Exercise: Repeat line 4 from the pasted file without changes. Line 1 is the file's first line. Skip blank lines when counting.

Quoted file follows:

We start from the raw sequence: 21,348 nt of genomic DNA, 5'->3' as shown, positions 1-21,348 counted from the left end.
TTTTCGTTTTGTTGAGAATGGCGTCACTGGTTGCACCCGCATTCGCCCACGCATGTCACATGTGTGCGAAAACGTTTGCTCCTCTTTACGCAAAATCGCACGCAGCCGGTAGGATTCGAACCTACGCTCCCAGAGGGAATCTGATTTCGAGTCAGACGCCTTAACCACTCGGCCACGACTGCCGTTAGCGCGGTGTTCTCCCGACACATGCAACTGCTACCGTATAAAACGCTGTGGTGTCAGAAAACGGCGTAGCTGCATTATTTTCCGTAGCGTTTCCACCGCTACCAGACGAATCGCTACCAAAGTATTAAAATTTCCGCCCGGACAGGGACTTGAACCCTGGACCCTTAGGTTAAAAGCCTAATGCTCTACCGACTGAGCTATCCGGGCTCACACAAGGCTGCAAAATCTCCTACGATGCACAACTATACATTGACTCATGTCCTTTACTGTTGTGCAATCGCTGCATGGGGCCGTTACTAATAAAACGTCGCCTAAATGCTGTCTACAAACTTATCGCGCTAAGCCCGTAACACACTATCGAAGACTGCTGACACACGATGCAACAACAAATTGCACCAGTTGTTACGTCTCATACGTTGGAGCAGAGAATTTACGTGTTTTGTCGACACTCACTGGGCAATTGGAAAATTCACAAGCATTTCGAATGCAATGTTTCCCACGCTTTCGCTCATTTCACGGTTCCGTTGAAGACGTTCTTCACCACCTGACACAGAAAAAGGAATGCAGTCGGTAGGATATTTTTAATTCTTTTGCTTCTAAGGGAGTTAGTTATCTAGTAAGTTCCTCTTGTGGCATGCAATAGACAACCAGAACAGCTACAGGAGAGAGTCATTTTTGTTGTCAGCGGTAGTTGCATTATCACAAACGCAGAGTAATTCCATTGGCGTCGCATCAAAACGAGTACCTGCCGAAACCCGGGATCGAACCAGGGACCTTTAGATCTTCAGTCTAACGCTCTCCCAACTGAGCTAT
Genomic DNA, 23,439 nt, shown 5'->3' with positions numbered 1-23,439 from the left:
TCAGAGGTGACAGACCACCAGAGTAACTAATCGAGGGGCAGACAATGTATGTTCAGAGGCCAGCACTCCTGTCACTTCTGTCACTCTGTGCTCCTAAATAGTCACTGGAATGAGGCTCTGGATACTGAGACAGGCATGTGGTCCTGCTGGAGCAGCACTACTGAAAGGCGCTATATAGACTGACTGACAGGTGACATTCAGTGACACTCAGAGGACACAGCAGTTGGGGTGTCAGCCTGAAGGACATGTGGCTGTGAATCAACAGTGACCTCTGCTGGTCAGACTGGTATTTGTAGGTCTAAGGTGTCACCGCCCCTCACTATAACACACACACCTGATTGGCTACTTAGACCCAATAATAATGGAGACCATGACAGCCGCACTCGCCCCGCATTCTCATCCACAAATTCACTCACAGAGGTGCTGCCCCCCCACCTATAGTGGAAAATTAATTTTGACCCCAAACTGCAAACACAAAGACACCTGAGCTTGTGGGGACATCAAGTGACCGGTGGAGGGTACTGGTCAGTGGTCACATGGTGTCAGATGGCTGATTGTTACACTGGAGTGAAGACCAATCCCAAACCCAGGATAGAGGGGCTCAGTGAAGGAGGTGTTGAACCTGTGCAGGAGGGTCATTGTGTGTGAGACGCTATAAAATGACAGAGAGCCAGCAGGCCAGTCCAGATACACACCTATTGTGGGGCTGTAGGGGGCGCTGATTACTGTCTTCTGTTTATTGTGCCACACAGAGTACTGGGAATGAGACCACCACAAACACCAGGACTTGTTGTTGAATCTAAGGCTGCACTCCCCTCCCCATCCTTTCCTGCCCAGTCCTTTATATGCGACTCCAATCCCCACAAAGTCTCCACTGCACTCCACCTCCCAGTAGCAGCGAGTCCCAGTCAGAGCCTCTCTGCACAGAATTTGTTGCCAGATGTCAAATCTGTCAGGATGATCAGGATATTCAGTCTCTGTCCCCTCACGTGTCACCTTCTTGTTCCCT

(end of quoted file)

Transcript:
TCAGAGGTGACAGACCACCAGAGTAACTAATCGAGGGGCAGACAATGTATGTTCAGAGGCCAGCACTCCTGTCACTTCTGTCACTCTGTGCTCCTAAATAGTCACTGGAATGAGGCTCTGGATACTGAGACAGGCATGTGGTCCTGCTGGAGCAGCACTACTGAAAGGCGCTATATAGACTGACTGACAGGTGACATTCAGTGACACTCAGAGGACACAGCAGTTGGGGTGTCAGCCTGAAGGACATGTGGCTGTGAATCAACAGTGACCTCTGCTGGTCAGACTGGTATTTGTAGGTCTAAGGTGTCACCGCCCCTCACTATAACACACACACCTGATTGGCTACTTAGACCCAATAATAATGGAGACCATGACAGCCGCACTCGCCCCGCATTCTCATCCACAAATTCACTCACAGAGGTGCTGCCCCCCCACCTATAGTGGAAAATTAATTTTGACCCCAAACTGCAAACACAAAGACACCTGAGCTTGTGGGGACATCAAGTGACCGGTGGAGGGTACTGGTCAGTGGTCACATGGTGTCAGATGGCTGATTGTTACACTGGAGTGAAGACCAATCCCAAACCCAGGATAGAGGGGCTCAGTGAAGGAGGTGTTGAACCTGTGCAGGAGGGTCATTGTGTGTGAGACGCTATAAAATGACAGAGAGCCAGCAGGCCAGTCCAGATACACACCTATTGTGGGGCTGTAGGGGGCGCTGATTACTGTCTTCTGTTTATTGTGCCACACAGAGTACTGGGAATGAGACCACCACAAACACCAGGACTTGTTGTTGAATCTAAGGCTGCACTCCCCTCCCCATCCTTTCCTGCCCAGTCCTTTATATGCGACTCCAATCCCCACAAAGTCTCCACTGCACTCCACCTCCCAGTAGCAGCGAGTCCCAGTCAGAGCCTCTCTGCACAGAATTTGTTGCCAGATGTCAAATCTGTCAGGATGATCAGGATATTCAGTCTCTGTCCCCTCACGTGTCACCTTCTTGTTCCCT